Scanning of heifers key to success

Penny Young, ASAP/ASAS Intern

An article recently published on Farm Online highlighted the benefits offered by performing and recording more ultrasound scans on heifers. Catriona Millen from Southern Beef Technologies Services was interviewed to provide insight.

While producers often perform ultrasound testing for EBV traits on some of their bulls, Ms Millen stresses that there are benefits to extending this testing to heifers. Scanning heifers is potentially more beneficial for a few reasons. Firstly, because the heifers mature earlier than bulls, scanning them at the same age is likely to give a greater indication of their traits because the variation in rib and rump fat depth and marbling is often more obvious. This allows more accurate EBVs to be calculated. Research by S. Walkom et al. concluded that scanning cattle earlier and when they are leaner results in a decreased correlation between scan intramuscular fat and carcass intramuscular fat, which decreases the efficacy of the scanning in terms of its application in selection for genetic improvements. However, the reduction in strength of prediction is not as great in heifers compared to bulls. Thus scanning heifers may help to mitigate the disadvantage of measuring earlier due to their earlier maturity.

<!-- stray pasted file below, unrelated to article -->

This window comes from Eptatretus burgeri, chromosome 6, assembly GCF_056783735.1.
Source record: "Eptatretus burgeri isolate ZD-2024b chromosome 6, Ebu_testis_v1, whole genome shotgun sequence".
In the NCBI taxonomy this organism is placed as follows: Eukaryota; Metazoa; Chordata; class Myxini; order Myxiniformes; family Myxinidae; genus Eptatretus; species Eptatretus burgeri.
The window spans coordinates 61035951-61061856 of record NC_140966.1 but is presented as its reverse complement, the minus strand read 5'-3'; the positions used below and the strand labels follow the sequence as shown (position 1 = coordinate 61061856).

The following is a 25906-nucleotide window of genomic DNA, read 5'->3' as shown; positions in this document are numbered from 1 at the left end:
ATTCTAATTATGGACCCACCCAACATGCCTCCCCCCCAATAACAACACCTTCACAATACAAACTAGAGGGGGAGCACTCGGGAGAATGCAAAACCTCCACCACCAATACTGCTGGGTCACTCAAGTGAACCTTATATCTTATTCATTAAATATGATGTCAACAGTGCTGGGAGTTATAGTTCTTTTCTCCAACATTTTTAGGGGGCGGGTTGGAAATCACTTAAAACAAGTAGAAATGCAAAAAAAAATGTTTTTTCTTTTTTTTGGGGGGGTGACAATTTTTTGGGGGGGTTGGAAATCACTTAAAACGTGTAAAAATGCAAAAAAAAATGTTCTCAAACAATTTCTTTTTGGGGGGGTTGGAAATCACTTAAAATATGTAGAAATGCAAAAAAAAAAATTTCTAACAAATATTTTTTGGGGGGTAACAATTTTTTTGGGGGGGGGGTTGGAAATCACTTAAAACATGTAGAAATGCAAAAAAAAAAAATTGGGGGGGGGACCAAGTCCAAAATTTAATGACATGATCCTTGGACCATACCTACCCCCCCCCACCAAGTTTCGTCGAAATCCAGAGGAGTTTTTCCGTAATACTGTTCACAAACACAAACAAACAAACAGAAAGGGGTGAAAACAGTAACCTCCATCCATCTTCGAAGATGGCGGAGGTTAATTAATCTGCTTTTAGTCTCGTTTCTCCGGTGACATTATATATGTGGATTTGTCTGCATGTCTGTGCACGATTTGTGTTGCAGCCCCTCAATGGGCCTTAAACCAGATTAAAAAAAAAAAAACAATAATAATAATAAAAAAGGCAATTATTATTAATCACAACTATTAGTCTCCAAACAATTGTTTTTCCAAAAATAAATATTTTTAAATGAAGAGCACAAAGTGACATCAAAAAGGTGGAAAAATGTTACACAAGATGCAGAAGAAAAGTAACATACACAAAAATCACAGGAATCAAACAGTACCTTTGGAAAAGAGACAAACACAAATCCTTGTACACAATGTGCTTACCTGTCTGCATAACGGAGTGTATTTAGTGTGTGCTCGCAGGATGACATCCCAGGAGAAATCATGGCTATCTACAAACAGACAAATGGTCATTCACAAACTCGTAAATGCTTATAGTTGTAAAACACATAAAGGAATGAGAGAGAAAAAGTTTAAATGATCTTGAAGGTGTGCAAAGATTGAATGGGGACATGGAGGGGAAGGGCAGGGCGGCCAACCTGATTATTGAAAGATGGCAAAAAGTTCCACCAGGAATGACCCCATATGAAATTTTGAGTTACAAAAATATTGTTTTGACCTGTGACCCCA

Scanning heifers is also beneficial because generally a larger proportion of heifers are retained in the herd relative to bulls and these heifers are less likely to be culled for carcass traits. This means that scanning the heifers probably gives a better indication of the differences in rib and rump fat depths and marbling in a herd.

Yet despite these advantages, Southern Beef Technologies Services reports that the scanning of heifers generally lags behind that of scanning bulls. They recommend giving preference to scanning heifers where scanning is limited due to costs, and also remind producers that even pregnant heifers can be ultrasound scanned for carcass traits.


Click here to read the article

Click here to read paper by Walkom et al.

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